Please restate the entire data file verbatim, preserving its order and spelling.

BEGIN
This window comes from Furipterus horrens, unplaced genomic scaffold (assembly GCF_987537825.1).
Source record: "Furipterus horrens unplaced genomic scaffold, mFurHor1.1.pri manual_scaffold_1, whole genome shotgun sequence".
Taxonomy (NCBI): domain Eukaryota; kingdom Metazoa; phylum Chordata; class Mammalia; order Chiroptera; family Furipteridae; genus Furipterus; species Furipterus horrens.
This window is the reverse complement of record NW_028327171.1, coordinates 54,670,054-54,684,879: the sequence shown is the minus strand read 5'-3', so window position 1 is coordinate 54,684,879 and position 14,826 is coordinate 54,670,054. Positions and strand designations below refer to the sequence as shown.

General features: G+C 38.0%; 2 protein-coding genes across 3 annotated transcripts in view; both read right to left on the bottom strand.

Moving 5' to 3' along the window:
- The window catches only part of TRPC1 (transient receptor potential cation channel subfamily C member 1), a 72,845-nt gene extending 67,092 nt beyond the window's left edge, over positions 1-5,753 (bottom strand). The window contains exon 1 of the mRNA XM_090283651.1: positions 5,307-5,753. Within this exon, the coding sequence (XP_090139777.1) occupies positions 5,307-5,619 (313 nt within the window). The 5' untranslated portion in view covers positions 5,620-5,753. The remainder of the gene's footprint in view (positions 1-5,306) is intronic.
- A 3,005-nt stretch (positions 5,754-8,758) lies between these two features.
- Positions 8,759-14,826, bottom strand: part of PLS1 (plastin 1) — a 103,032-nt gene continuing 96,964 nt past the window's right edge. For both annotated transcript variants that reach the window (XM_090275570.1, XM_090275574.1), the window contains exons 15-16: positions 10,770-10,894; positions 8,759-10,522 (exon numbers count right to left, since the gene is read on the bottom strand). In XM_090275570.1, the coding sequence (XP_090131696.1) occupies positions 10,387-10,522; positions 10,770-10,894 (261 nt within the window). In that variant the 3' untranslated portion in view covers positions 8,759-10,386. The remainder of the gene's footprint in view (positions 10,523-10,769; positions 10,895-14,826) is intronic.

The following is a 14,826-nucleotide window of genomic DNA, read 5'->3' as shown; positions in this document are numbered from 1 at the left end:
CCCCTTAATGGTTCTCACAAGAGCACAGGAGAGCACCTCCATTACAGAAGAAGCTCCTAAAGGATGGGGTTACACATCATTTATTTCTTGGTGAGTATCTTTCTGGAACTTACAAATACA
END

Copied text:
This window comes from Furipterus horrens, unplaced genomic scaffold (assembly GCF_987537825.1).
Source record: "Furipterus horrens unplaced genomic scaffold, mFurHor1.1.pri manual_scaffold_1, whole genome shotgun sequence".
Taxonomy (NCBI): domain Eukaryota; kingdom Metazoa; phylum Chordata; class Mammalia; order Chiroptera; family Furipteridae; genus Furipterus; species Furipterus horrens.
This window is the reverse complement of record NW_028327171.1, coordinates 54,670,054-54,684,879: the sequence shown is the minus strand read 5'-3', so window position 1 is coordinate 54,684,879 and position 14,826 is coordinate 54,670,054. Positions and strand designations below refer to the sequence as shown.

General features: G+C 38.0%; 2 protein-coding genes across 3 annotated transcripts in view; both read right to left on the bottom strand.

Moving 5' to 3' along the window:
- The window catches only part of TRPC1 (transient receptor potential cation channel subfamily C member 1), a 72,845-nt gene extending 67,092 nt beyond the window's left edge, over positions 1-5,753 (bottom strand). The window contains exon 1 of the mRNA XM_090283651.1: positions 5,307-5,753. Within this exon, the coding sequence (XP_090139777.1) occupies positions 5,307-5,619 (313 nt within the window). The 5' untranslated portion in view covers positions 5,620-5,753. The remainder of the gene's footprint in view (positions 1-5,306) is intronic.
- A 3,005-nt stretch (positions 5,754-8,758) lies between these two features.
- Positions 8,759-14,826, bottom strand: part of PLS1 (plastin 1) — a 103,032-nt gene continuing 96,964 nt past the window's right edge. For both annotated transcript variants that reach the window (XM_090275570.1, XM_090275574.1), the window contains exons 15-16: positions 10,770-10,894; positions 8,759-10,522 (exon numbers count right to left, since the gene is read on the bottom strand). In XM_090275570.1, the coding sequence (XP_090131696.1) occupies positions 10,387-10,522; positions 10,770-10,894 (261 nt within the window). In that variant the 3' untranslated portion in view covers positions 8,759-10,386. The remainder of the gene's footprint in view (positions 10,523-10,769; positions 10,895-14,826) is intronic.

The following is a 14,826-nucleotide window of genomic DNA, read 5'->3' as shown; positions in this document are numbered from 1 at the left end:
CCCCTTAATGGTTCTCACAAGAGCACAGGAGAGCACCTCCATTACAGAAGAAGCTCCTAAAGGATGGGGTTACACATCATTTATTTCTTGGTGAGTATCTTTCTGGAACTTACAAATACA